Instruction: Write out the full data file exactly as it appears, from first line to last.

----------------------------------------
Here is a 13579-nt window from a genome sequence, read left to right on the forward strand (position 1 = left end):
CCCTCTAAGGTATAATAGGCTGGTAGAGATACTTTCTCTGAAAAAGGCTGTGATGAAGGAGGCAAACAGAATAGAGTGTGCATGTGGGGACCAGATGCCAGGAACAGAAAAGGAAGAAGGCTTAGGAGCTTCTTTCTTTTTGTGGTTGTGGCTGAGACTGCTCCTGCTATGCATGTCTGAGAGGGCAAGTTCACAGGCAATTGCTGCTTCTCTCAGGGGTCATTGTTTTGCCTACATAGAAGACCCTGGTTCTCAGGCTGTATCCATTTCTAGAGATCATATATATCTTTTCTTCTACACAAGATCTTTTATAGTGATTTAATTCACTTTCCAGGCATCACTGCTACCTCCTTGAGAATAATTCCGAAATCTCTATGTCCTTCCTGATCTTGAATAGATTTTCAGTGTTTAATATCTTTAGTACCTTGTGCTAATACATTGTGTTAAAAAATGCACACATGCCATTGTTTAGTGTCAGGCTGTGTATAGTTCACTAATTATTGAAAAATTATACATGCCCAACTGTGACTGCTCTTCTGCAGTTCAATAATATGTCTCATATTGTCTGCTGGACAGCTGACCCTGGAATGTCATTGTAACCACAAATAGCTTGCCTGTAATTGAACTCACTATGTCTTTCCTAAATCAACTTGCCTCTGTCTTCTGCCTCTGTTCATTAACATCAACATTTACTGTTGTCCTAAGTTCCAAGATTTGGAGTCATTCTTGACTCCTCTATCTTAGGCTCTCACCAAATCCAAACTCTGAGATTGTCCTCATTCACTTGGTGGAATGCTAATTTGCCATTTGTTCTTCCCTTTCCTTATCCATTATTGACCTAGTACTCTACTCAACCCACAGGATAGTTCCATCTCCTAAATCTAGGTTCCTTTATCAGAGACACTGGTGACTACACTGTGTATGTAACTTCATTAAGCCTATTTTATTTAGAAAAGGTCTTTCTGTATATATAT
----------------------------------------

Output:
Here is a 13579-nt window from a genome sequence, read left to right on the forward strand (position 1 = left end):
CCCTCTAAGGTATAATAGGCTGGTAGAGATACTTTCTCTGAAAAAGGCTGTGATGAAGGAGGCAAACAGAATAGAGTGTGCATGTGGGGACCAGATGCCAGGAACAGAAAAGGAAGAAGGCTTAGGAGCTTCTTTCTTTTTGTGGTTGTGGCTGAGACTGCTCCTGCTATGCATGTCTGAGAGGGCAAGTTCACAGGCAATTGCTGCTTCTCTCAGGGGTCATTGTTTTGCCTACATAGAAGACCCTGGTTCTCAGGCTGTATCCATTTCTAGAGATCATATATATCTTTTCTTCTACACAAGATCTTTTATAGTGATTTAATTCACTTTCCAGGCATCACTGCTACCTCCTTGAGAATAATTCCGAAATCTCTATGTCCTTCCTGATCTTGAATAGATTTTCAGTGTTTAATATCTTTAGTACCTTGTGCTAATACATTGTGTTAAAAAATGCACACATGCCATTGTTTAGTGTCAGGCTGTGTATAGTTCACTAATTATTGAAAAATTATACATGCCCAACTGTGACTGCTCTTCTGCAGTTCAATAATATGTCTCATATTGTCTGCTGGACAGCTGACCCTGGAATGTCATTGTAACCACAAATAGCTTGCCTGTAATTGAACTCACTATGTCTTTCCTAAATCAACTTGCCTCTGTCTTCTGCCTCTGTTCATTAACATCAACATTTACTGTTGTCCTAAGTTCCAAGATTTGGAGTCATTCTTGACTCCTCTATCTTAGGCTCTCACCAAATCCAAACTCTGAGATTGTCCTCATTCACTTGGTGGAATGCTAATTTGCCATTTGTTCTTCCCTTTCCTTATCCATTATTGACCTAGTACTCTACTCAACCCACAGGATAGTTCCATCTCCTAAATCTAGGTTCCTTTATCAGAGACACTGGTGACTACACTGTGTATGTAACTTCATTAAGCCTATTTTATTTAGAAAAGGTCTTTCTGTATATATAT